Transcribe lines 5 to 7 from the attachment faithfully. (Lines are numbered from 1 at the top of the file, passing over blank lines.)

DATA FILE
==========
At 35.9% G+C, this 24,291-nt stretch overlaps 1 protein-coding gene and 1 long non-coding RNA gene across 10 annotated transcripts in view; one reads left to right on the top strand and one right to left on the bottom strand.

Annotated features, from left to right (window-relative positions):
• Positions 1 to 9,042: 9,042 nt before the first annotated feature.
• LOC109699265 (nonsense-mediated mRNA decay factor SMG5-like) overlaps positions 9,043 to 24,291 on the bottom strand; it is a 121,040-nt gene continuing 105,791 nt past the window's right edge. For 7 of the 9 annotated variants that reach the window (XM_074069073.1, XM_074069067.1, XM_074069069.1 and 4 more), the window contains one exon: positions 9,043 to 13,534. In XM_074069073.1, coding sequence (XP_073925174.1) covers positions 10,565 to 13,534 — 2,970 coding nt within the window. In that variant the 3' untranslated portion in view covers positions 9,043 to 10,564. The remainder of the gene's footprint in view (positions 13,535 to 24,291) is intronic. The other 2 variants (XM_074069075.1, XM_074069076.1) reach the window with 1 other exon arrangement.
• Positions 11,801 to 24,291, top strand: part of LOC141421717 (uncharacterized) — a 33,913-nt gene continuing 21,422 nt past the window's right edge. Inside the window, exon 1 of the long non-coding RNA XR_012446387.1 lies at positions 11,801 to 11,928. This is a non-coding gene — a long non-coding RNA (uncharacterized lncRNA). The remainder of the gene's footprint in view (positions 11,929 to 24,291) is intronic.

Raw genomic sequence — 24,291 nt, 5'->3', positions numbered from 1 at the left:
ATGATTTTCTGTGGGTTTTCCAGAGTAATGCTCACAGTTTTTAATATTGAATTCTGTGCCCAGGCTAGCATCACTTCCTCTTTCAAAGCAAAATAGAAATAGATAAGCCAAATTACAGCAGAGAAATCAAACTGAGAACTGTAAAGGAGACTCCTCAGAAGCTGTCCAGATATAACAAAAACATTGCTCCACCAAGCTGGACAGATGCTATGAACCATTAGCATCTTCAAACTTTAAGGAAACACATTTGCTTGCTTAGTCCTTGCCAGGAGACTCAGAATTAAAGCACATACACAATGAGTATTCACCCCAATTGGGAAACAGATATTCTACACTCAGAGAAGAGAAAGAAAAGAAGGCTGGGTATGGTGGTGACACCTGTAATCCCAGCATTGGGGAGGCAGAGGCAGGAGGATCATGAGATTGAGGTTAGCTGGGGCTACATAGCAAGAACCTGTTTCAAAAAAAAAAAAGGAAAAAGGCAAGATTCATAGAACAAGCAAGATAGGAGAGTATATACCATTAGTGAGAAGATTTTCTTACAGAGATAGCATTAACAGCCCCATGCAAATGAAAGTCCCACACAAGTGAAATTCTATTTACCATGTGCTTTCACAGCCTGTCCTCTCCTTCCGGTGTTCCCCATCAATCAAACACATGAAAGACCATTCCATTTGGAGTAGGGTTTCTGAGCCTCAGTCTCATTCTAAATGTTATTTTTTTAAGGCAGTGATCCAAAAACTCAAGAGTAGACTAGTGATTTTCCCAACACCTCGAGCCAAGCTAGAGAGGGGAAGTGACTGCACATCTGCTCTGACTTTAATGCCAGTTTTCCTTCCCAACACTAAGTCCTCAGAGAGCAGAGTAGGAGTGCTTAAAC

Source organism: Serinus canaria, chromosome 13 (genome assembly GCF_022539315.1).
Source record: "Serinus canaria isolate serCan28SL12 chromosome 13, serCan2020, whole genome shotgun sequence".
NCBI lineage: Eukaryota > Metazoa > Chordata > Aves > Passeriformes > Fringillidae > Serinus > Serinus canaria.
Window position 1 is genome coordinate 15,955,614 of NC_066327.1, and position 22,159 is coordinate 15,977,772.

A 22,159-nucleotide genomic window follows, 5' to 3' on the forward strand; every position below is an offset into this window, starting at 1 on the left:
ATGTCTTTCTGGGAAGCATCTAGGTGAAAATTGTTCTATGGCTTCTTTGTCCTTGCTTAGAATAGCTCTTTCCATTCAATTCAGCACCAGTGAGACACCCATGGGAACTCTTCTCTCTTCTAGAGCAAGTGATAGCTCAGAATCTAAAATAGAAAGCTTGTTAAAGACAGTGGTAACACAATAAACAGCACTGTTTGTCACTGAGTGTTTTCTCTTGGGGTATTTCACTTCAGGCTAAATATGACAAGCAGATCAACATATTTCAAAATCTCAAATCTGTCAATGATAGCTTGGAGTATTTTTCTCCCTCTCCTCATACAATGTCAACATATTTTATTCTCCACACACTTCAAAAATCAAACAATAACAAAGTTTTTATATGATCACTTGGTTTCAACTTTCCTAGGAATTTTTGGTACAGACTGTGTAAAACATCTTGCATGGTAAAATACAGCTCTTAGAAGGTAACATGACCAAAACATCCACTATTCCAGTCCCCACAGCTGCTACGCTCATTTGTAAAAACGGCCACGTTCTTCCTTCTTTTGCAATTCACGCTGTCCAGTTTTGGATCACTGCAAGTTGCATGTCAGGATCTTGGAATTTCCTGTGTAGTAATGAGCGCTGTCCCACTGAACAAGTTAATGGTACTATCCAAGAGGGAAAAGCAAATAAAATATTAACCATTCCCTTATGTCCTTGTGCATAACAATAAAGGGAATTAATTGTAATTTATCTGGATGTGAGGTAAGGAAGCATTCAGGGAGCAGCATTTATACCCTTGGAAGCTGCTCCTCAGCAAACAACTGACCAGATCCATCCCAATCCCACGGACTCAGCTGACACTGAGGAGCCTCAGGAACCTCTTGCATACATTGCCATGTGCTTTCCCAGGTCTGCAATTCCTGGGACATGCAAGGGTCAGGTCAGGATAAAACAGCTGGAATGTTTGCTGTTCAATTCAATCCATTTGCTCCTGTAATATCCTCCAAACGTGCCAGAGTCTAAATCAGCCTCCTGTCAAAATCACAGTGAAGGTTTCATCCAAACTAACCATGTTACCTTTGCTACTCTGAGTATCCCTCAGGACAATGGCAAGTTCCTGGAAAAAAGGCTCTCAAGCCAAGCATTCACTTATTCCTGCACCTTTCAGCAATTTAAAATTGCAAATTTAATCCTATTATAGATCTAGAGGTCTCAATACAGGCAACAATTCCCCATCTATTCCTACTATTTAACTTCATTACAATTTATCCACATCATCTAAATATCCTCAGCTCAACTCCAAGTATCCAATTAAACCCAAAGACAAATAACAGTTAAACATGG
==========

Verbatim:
• Positions 11,801 to 24,291, top strand: part of LOC141421717 (uncharacterized) — a 33,913-nt gene continuing 21,422 nt past the window's right edge. Inside the window, exon 1 of the long non-coding RNA XR_012446387.1 lies at positions 11,801 to 11,928. This is a non-coding gene — a long non-coding RNA (uncharacterized lncRNA). The remainder of the gene's footprint in view (positions 11,929 to 24,291) is intronic.

Raw genomic sequence — 24,291 nt, 5'->3', positions numbered from 1 at the left:
ATGATTTTCTGTGGGTTTTCCAGAGTAATGCTCACAGTTTTTAATATTGAATTCTGTGCCCAGGCTAGCATCACTTCCTCTTTCAAAGCAAAATAGAAATAGATAAGCCAAATTACAGCAGAGAAATCAAACTGAGAACTGTAAAGGAGACTCCTCAGAAGCTGTCCAGATATAACAAAAACATTGCTCCACCAAGCTGGACAGATGCTATGAACCATTAGCATCTTCAAACTTTAAGGAAACACATTTGCTTGCTTAGTCCTTGCCAGGAGACTCAGAATTAAAGCACATACACAATGAGTATTCACCCCAATTGGGAAACAGATATTCTACACTCAGAGAAGAGAAAGAAAAGAAGGCTGGGTATGGTGGTGACACCTGTAATCCCAGCATTGGGGAGGCAGAGGCAGGAGGATCATGAGATTGAGGTTAGCTGGGGCTACATAGCAAGAACCTGTTTCAAAAAAAAAAAAGGAAAAAGGCAAGATTCATAGAACAAGCAAGATAGGAGAGTATATACCATTAGTGAGAAGATTTTCTTACAGAGATAGCATTAACAGCCCCATGCAAATGAAAGTCCCACACAAGTGAAATTCTATTTACCATGTGCTTTCACAGCCTGTCCTCTCCTTCCGGTGTTCCCCATCAATCAAACACATGAAAGACCATTCCATTTGGAGTAGGGTTTCTGAGCCTCAGTCTCATTCTAAATGTTATTTTTTTAAGGCAGTGATCCAAAAACTCAAGAGTAGACTAGTGATTTTCCCAACACCTCGAGCCAAGCTAGAGAGGGGAAGTGACTGCACATCTGCTCTGACTTTAATGCCAGTTTTCCTTCCCAACACTAAGTCCTCAGAGAGCAGAGTAGGAGTGCTTAAAC